So I deviate a lot from plans. Mostly when it comes to food. I mean, I think I know what I want to make, plan the menu, but then something happens, like I come across an ingredient in a store that I just have to make, or something like and event throws the whole menu off. So where is this going? Very simple, I made an addition to my last week’s menu: I made pot roast. Initially, I made it for the wrong reasons: it was easy to make, it was not a lot of prep, I had little time blah blah.HOWEVER, it was the coziest, most satisfying dish to have on a December afternoon. Also, I love nothing more than a good piece of meat (true story).
So what makes it “fragrant” (sounds weird, but I could not think of a better word), is the herbs. Make sure they are fresh, not dry. It really makes the world of difference. Ultimately, you can also use any vegetables you’d like here (zucchini, squash) or omit the vegetables all-together and serve it with rice (but then make sure you add more broth to the pot, because it’s the vegetables that release some the liquid when they cook).
So the roast: it’s pretty simple and full proof (you could also do this in a slow cooker, hence no oversight at all). For me, the most important is to first fry the roast on all sides to add some crust and color.
Chop the herbs, and rub them all over the roast. Make small cuts in the Roast and stuff the garlic cloves into the holes. Let the Roast rest.
Chop/dice the vegetables and place them in a separate bowl
Heat olive oil in a dutch oven (or another oven safe pot/cast iron pot)
Brown the roast on all sides until brown in color (not too long, about 2-3 minutes each side)
Remove the roast; in the same pot add more oil and toss in the vegetables and sauté
Once the vegetables are done, place the Roast in the pot, moving the veggies around to surround the Roast.
At this point, if desired, you can add a bit of wine and/or beef broth (don’t overdo it, because you don’t want your vegetables to be swimming in water).
Place the pot in the oven and cook for about 2.5-3 hours (depending on the oven you have, mine is electric and cooks things a lot faster, if you have a gas one, it may take longer so the time is an estimate, use your judgment)
Take the Roast out and let rest for a bit. The meat should be falling apart when pulled by a fork, that’s how tender it should be (and it obviously should not bleed).
Use lotsa bread to dip, and enjoy with a glass of wine!
There is nothing more cozy on a cold December day than a bowl of hot soup. To me, even cozier is a bowl of Pelmeni (or Dushbere in Azerbaijan, except back home we serve it as a soup, with the water). These are pieces of heaven (ok fine, dough) stuffed with a delicious meat mixture, boiled in hot water, served with butta (ha ha), sour cream or yogurt and just a tad of herbs. If you can get past the annoying process of making the dough and stuffing each little circle and wrapping it, then you are in for a delicious meal. Sadly, I cannot get over it so I only make it once in a blue moon. Like today. I should have bene studying for my law school finals, but alas, cooking seemed like a better way to spend my day (don’t you worry, I will pay for this).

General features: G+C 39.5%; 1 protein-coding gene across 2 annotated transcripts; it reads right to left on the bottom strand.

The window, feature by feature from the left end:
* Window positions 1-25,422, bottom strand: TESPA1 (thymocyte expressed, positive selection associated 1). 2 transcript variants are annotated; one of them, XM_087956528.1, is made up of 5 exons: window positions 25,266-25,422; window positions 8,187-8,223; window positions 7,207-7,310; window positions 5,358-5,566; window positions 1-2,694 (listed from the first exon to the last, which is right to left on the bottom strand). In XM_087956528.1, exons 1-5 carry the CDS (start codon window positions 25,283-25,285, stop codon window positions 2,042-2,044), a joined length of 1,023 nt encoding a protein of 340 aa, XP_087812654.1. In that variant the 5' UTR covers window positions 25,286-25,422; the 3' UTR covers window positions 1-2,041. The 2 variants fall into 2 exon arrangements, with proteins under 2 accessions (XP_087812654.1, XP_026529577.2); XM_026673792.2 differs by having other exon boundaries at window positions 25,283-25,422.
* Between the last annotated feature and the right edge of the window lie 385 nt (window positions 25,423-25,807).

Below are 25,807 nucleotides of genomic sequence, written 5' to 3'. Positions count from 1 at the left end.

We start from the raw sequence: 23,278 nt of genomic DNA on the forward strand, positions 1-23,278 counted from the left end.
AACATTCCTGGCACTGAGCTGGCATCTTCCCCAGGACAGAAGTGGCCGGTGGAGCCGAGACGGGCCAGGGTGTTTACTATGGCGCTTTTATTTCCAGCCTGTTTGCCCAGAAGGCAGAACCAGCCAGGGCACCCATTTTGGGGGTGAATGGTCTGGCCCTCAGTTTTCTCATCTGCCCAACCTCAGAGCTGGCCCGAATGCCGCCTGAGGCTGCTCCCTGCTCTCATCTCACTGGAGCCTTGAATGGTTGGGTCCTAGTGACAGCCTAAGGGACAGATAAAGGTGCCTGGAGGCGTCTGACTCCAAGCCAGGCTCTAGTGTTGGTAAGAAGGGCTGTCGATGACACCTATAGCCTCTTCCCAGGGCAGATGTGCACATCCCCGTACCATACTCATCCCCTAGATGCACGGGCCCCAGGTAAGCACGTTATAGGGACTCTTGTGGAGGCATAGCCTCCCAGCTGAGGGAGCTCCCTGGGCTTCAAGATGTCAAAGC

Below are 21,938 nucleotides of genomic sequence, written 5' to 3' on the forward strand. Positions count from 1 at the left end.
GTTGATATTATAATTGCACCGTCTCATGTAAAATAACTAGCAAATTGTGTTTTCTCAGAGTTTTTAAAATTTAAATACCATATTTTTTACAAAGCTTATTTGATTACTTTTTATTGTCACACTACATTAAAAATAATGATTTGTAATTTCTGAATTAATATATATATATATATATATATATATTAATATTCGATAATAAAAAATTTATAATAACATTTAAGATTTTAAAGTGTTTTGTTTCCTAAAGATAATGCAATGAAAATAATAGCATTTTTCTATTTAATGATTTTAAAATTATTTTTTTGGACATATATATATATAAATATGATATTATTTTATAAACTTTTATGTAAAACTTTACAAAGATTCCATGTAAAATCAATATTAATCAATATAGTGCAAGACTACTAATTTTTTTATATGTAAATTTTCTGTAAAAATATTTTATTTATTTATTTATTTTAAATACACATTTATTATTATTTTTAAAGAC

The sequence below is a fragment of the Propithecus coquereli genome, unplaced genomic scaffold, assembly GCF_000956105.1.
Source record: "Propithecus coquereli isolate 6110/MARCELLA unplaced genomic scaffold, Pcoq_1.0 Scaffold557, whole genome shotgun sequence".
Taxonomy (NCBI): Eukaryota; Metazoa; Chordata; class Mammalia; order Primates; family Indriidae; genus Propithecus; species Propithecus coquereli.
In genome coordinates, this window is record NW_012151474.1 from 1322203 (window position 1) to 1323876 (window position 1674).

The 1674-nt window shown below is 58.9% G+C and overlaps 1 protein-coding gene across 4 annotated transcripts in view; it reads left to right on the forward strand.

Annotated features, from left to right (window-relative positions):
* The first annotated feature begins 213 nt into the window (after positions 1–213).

Handful of Parsley (you can add Dill also, I didn’t have any)
Peel and cut the onion into quarters
Peel the garlic
Wash the parsley/dill
Add everything into a food processor or blender and blend until becomes mushy.
Add everything to the ground meat and mix; the mixture should become soft and watery
Herb and onion mixture
Meat mixture ready to go
For the dough:
2 cups of flour
1/2 cup of cold water
pinch of salt
Add the flour and salt to a food processor and mix
Add the egg and the water and process some more
if the mixture is too watery, add more flour little bit at a time; be careful not to over-flour
Alternatively, dump everything on a board or counter covered with flour and knead until the dough comes together and is soft. Be careful not to add too much flour, the dough will become hard.
Let the dough rest for 20-30 minutes.
This is what the dough should look like
Divide the dough into 4 parts
Take each part and roll out as much as you can, not too thin, you don’t want the Pelmeni to rip
Take a class or anything else you have at home that can cut out small circles and press it into the rolled out dough over and over again.
Take the circles, roll it out again (just run a rolling pin over it once) and put about a teaspoon or so of meat filling into it.
Now close the circle, pinch the corners very well
You should now end up with a half moon shape; now take the ends and pinch them together.
What I used for the circles
At the end your Pelmeni should look like this:
Bring a pot of water to boil; salt it, add a little bit of olive oil to it
Slowly submerge Pelmeni into the water.
As soon as they come up to the top of the pot, they are read. If you are hesitant, wait about 5 minutes and take out with a slotted spoon carefully or drain the whole pot.
Once in your plate, top the Pelmeni with butter, sour cream or yogurt and any herbs you wish (dill, parsley, garlic).
As always, enjoy!
See how the dough is not too thin or thick, it cooked through and held the meat in. If you made too much and feel that you won’t eat it all in one sitting, don’t boil it all at once. Put it in the freezer and save it for next time. No such luck for me, my husband devours food so I had to play it safe and cook it all -_-
Here is two ways to eat it: with butter and herbs, or butter and yogurt. You can go crazy and do all three: butter, herbs and yogurt. I promise you can’t go wrong!